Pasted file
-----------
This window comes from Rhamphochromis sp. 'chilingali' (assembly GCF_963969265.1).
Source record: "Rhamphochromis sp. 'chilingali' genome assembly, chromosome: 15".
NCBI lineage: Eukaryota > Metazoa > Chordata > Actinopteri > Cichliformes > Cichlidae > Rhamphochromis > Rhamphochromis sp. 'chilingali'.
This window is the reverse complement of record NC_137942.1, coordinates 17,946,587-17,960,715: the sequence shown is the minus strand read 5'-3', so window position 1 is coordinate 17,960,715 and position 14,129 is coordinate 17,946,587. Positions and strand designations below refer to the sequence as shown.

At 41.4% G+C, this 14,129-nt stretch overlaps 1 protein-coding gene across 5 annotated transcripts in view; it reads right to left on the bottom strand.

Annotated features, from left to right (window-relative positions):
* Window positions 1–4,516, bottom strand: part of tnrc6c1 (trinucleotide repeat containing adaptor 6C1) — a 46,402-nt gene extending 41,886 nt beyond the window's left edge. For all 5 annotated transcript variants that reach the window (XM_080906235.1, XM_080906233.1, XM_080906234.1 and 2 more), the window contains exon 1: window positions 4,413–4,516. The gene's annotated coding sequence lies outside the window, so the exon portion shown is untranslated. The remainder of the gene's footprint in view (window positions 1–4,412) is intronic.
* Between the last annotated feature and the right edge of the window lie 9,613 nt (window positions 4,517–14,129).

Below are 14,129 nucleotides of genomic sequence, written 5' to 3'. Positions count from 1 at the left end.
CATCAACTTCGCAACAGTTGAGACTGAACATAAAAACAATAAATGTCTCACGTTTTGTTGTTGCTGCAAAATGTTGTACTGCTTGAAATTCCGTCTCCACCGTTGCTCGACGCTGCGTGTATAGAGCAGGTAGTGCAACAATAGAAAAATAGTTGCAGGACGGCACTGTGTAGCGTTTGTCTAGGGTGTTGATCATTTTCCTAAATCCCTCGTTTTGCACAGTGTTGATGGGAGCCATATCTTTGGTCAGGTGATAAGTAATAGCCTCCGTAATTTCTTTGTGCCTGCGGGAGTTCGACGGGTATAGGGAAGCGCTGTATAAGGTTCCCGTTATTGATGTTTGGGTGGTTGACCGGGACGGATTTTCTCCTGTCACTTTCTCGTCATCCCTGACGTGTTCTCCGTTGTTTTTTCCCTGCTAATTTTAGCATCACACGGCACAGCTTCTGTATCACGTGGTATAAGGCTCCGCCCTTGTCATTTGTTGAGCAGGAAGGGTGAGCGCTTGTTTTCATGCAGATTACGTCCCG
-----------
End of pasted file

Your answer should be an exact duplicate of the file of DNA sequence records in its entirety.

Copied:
This window comes from Rhamphochromis sp. 'chilingali' (assembly GCF_963969265.1).
Source record: "Rhamphochromis sp. 'chilingali' genome assembly, chromosome: 15".
NCBI lineage: Eukaryota > Metazoa > Chordata > Actinopteri > Cichliformes > Cichlidae > Rhamphochromis > Rhamphochromis sp. 'chilingali'.
This window is the reverse complement of record NC_137942.1, coordinates 17,946,587-17,960,715: the sequence shown is the minus strand read 5'-3', so window position 1 is coordinate 17,960,715 and position 14,129 is coordinate 17,946,587. Positions and strand designations below refer to the sequence as shown.

At 41.4% G+C, this 14,129-nt stretch overlaps 1 protein-coding gene across 5 annotated transcripts in view; it reads right to left on the bottom strand.

Annotated features, from left to right (window-relative positions):
* Window positions 1–4,516, bottom strand: part of tnrc6c1 (trinucleotide repeat containing adaptor 6C1) — a 46,402-nt gene extending 41,886 nt beyond the window's left edge. For all 5 annotated transcript variants that reach the window (XM_080906235.1, XM_080906233.1, XM_080906234.1 and 2 more), the window contains exon 1: window positions 4,413–4,516. The gene's annotated coding sequence lies outside the window, so the exon portion shown is untranslated. The remainder of the gene's footprint in view (window positions 1–4,412) is intronic.
* Between the last annotated feature and the right edge of the window lie 9,613 nt (window positions 4,517–14,129).

Below are 14,129 nucleotides of genomic sequence, written 5' to 3'. Positions count from 1 at the left end.
CATCAACTTCGCAACAGTTGAGACTGAACATAAAAACAATAAATGTCTCACGTTTTGTTGTTGCTGCAAAATGTTGTACTGCTTGAAATTCCGTCTCCACCGTTGCTCGACGCTGCGTGTATAGAGCAGGTAGTGCAACAATAGAAAAATAGTTGCAGGACGGCACTGTGTAGCGTTTGTCTAGGGTGTTGATCATTTTCCTAAATCCCTCGTTTTGCACAGTGTTGATGGGAGCCATATCTTTGGTCAGGTGATAAGTAATAGCCTCCGTAATTTCTTTGTGCCTGCGGGAGTTCGACGGGTATAGGGAAGCGCTGTATAAGGTTCCCGTTATTGATGTTTGGGTGGTTGACCGGGACGGATTTTCTCCTGTCACTTTCTCGTCATCCCTGACGTGTTCTCCGTTGTTTTTTCCCTGCTAATTTTAGCATCACACGGCACAGCTTCTGTATCACGTGGTATAAGGCTCCGCCCTTGTCATTTGTTGAGCAGGAAGGGTGAGCGCTTGTTTTCATGCAGATTACGTCCCG